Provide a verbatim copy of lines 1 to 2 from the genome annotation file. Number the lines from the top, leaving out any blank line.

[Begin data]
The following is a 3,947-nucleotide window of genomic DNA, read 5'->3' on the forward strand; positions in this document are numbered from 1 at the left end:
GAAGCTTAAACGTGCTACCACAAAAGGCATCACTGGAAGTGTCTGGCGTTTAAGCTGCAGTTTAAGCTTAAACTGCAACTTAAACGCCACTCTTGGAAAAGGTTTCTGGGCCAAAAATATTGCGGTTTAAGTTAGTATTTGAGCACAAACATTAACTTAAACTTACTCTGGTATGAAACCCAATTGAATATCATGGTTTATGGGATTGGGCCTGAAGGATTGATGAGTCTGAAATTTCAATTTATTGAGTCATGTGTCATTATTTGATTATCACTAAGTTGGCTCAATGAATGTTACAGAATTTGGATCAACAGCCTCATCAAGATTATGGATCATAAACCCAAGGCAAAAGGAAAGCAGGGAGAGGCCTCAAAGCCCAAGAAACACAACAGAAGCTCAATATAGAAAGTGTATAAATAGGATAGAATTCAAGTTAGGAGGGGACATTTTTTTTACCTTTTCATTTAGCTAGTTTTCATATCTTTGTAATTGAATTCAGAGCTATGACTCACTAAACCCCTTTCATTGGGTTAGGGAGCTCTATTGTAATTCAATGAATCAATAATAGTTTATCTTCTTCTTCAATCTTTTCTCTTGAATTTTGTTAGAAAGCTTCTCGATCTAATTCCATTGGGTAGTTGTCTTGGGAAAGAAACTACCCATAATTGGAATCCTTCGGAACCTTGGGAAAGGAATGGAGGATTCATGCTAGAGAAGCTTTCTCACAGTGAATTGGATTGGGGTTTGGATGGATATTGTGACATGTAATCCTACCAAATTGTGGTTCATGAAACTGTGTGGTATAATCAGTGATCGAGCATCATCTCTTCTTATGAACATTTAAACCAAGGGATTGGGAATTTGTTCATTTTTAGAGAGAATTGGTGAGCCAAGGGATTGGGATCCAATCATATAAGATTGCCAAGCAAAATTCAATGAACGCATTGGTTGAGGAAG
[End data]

The following is a 3,947-nucleotide window of genomic DNA, read 5'->3' on the forward strand; positions in this document are numbered from 1 at the left end:
GAAGCTTAAACGTGCTACCACAAAAGGCATCACTGGAAGTGTCTGGCGTTTAAGCTGCAGTTTAAGCTTAAACTGCAACTTAAACGCCACTCTTGGAAAAGGTTTCTGGGCCAAAAATATTGCGGTTTAAGTTAGTATTTGAGCACAAACATTAACTTAAACTTACTCTGGTATGAAACCCAATTGAATATCATGGTTTATGGGATTGGGCCTGAAGGATTGATGAGTCTGAAATTTCAATTTATTGAGTCATGTGTCATTATTTGATTATCACTAAGTTGGCTCAATGAATGTTACAGAATTTGGATCAACAGCCTCATCAAGATTATGGATCATAAACCCAAGGCAAAAGGAAAGCAGGGAGAGGCCTCAAAGCCCAAGAAACACAACAGAAGCTCAATATAGAAAGTGTATAAATAGGATAGAATTCAAGTTAGGAGGGGACATTTTTTTTACCTTTTCATTTAGCTAGTTTTCATATCTTTGTAATTGAATTCAGAGCTATGACTCACTAAACCCCTTTCATTGGGTTAGGGAGCTCTATTGTAATTCAATGAATCAATAATAGTTTATCTTCTTCTTCAATCTTTTCTCTTGAATTTTGTTAGAAAGCTTCTCGATCTAATTCCATTGGGTAGTTGTCTTGGGAAAGAAACTACCCATAATTGGAATCCTTCGGAACCTTGGGAAAGGAATGGAGGATTCATGCTAGAGAAGCTTTCTCACAGTGAATTGGATTGGGGTTTGGATGGATATTGTGACATGTAATCCTACCAAATTGTGGTTCATGAAACTGTGTGGTATAATCAGTGATCGAGCATCATCTCTTCTTATGAACATTTAAACCAAGGGATTGGGAATTTGTTCATTTTTAGAGAGAATTGGTGAGCCAAGGGATTGGGATCCAATCATATAAGATTGCCAAGCAAAATTCAATGAACGCATTGGTTGAGGAAG